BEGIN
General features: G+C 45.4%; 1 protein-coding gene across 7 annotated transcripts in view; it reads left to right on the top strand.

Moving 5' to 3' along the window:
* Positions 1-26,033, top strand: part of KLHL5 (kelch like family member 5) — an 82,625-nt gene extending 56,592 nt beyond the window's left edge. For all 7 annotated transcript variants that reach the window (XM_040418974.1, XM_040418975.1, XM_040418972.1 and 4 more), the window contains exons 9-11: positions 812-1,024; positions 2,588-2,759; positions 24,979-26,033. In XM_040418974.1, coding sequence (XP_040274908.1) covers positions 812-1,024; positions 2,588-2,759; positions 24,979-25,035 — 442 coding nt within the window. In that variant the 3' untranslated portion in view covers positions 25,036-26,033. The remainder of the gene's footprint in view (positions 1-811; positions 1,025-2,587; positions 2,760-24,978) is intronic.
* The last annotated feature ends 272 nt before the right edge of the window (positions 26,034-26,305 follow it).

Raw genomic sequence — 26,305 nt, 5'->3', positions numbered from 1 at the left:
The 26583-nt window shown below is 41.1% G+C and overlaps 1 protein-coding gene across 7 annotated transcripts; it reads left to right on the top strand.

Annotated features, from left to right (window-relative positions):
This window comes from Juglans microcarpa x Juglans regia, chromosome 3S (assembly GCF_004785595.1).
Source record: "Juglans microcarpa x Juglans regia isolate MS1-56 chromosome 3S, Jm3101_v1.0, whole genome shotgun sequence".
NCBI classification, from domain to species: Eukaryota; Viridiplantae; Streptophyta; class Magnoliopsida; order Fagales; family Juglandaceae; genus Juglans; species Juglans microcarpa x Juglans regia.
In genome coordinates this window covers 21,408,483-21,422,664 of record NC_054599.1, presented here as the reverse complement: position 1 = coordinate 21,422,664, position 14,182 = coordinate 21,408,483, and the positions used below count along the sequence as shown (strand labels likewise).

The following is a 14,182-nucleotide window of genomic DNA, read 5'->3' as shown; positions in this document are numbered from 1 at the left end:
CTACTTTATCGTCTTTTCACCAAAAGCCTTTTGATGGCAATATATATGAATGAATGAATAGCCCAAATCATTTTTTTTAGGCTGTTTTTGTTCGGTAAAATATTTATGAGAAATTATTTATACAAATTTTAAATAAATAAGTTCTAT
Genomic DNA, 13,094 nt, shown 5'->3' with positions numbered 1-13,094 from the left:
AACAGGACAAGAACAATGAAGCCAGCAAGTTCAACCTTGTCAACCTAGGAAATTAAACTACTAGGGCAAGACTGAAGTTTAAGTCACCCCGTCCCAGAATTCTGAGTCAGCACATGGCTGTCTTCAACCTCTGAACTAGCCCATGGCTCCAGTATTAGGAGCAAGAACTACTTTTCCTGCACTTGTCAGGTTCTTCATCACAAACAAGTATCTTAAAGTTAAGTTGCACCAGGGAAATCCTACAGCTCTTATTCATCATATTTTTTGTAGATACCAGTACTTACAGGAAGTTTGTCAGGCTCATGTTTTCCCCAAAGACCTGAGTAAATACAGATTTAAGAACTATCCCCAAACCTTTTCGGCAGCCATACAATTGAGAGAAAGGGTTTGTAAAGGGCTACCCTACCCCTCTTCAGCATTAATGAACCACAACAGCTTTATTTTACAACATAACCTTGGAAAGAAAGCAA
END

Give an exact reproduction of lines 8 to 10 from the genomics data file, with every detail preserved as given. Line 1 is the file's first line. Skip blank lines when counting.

This window comes from Juglans microcarpa x Juglans regia, chromosome 3S (assembly GCF_004785595.1).
Source record: "Juglans microcarpa x Juglans regia isolate MS1-56 chromosome 3S, Jm3101_v1.0, whole genome shotgun sequence".
NCBI classification, from domain to species: Eukaryota; Viridiplantae; Streptophyta; class Magnoliopsida; order Fagales; family Juglandaceae; genus Juglans; species Juglans microcarpa x Juglans regia.